Expats benefit the most from rise in employment in Switzerland

Expats benefit the most from rise in employment in Switzerland

The latest data from the Federal Statistical Office has shown that more and more expats and internationals have qualifications from universities or equivalent higher education. The study showed that expats were also more likely to find a job in Switzerland than citizens in the fourth quarter of 2021.

More people in jobs in Switzerland than the year before

In the last quarter of 2021, the proportion of people employed in Switzerland was 1,1 percent higher than in the same period in 2020, continuing the rebound from the year before, when many lost their jobs or were furloughed due to COVID regulations. The unemployment rate continued to decline as the year went on, to the point that by the end of the year over 5,1 million people were working in Switzerland.

Expats were the main group that benefited from the rise in employment, with international workers seeing the greatest increases. Employment levels among expats increased by 2,1 percent in 2021, compared to a 0,6 percent increase among Swiss citizens. The highest rises were seen in cross-border workers and those with a B or L-residence permit.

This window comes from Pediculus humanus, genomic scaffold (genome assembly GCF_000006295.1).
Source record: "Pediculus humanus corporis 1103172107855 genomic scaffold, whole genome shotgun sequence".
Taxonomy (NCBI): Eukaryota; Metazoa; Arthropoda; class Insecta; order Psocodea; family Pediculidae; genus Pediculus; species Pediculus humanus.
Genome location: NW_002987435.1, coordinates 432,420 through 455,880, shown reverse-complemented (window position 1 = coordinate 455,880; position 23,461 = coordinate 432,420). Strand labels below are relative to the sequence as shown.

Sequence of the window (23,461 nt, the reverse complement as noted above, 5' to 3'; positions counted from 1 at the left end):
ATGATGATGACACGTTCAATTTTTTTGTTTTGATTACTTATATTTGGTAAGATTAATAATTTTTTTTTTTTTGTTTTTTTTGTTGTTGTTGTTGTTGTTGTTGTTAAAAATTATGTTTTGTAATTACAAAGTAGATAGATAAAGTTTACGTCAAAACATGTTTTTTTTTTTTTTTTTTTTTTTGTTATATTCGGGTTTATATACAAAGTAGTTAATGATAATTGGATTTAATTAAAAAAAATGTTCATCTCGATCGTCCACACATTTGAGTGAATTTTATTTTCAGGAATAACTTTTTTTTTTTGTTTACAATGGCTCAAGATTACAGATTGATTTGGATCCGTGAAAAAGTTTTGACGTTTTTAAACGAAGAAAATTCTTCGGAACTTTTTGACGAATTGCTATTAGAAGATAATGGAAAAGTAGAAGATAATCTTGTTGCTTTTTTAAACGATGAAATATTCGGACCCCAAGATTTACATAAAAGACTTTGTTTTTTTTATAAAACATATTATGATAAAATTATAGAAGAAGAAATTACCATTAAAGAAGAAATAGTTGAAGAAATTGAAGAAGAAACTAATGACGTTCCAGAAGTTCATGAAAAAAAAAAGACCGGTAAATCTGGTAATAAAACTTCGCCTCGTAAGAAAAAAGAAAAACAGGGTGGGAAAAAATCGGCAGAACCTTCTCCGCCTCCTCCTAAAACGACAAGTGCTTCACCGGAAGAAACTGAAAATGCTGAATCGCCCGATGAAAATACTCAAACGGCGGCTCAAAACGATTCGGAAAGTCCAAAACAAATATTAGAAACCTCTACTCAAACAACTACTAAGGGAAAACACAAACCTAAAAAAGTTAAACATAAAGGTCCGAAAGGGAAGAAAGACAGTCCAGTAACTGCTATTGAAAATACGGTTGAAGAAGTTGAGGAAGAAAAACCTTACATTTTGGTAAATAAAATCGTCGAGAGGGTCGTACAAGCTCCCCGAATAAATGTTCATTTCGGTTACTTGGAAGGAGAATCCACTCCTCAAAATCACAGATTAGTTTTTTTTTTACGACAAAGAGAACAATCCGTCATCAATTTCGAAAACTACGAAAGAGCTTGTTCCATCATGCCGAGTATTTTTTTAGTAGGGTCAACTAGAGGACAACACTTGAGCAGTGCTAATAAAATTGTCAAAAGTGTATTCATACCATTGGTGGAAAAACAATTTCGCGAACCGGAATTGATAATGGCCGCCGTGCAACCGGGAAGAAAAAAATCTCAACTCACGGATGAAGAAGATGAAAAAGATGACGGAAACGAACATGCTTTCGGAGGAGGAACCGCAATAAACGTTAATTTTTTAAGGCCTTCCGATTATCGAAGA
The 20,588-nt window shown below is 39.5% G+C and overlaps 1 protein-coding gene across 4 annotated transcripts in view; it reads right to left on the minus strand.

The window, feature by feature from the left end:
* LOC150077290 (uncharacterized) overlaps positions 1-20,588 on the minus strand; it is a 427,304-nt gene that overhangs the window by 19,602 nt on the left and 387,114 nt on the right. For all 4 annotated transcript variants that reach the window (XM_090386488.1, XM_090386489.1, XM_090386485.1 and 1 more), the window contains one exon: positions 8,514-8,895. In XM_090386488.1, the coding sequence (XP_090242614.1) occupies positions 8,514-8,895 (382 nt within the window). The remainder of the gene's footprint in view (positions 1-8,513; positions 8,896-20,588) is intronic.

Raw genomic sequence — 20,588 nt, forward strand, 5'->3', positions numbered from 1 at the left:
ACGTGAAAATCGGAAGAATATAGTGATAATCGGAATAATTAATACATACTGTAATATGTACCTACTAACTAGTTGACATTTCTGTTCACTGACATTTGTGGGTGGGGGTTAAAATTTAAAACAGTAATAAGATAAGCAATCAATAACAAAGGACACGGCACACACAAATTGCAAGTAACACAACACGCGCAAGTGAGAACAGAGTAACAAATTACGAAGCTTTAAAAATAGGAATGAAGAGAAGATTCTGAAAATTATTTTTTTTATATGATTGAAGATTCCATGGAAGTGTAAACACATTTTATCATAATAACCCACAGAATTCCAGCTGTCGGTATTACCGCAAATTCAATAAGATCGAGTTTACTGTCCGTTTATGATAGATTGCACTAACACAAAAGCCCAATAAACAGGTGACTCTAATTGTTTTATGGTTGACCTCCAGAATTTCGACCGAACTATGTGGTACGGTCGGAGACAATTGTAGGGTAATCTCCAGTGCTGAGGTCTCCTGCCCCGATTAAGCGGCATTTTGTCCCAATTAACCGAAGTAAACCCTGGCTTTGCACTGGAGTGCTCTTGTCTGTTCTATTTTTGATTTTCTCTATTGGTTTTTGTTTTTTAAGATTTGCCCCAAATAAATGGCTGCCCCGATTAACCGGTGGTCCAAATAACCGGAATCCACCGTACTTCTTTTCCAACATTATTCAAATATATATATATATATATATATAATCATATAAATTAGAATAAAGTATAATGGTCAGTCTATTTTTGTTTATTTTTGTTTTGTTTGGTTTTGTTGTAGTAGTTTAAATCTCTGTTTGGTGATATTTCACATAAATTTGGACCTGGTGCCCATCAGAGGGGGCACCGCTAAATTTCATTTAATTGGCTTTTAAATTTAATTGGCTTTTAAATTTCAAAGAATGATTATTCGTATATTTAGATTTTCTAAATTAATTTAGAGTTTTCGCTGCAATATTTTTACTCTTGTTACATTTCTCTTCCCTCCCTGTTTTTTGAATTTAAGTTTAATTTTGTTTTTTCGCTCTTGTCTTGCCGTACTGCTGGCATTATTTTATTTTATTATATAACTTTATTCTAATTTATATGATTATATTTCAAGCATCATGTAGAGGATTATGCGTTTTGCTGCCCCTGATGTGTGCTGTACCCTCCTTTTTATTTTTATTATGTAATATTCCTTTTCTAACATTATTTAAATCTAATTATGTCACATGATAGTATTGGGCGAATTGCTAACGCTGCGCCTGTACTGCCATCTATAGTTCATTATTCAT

Expats almost on par with locals in regard to education

For those in employment, it was found that working hours had also increased by 1,5 percent, as the number of people in short or part-time work declined. Despite the scrapping of COVID restrictions that ordered people to work from home, the study found that 38,5 percent of people still take part in telecommuting.

One of the more notable findings was that among expats and internationals employed by Swiss companies, 41 percent have university or higher educational degrees. This means that non-Swiss nationals are now almost on par with citizens in their level of education. 

In more troubling news, 7,7 percent of young adults between 15 and 24 years old are unemployed and not in education, up from 7,3 percent in 2020. Overall, 98.000 people are now considered to be long term unemployed, a rise of 9.000 compared to the year before.

Jan de Boer


Jan de Boer

Jan studied in York and Sheffield in the UK, obtaining a master's in broadcast journalism and a bachelor's in history. He has worked as a radio DJ, TV presenter, and...

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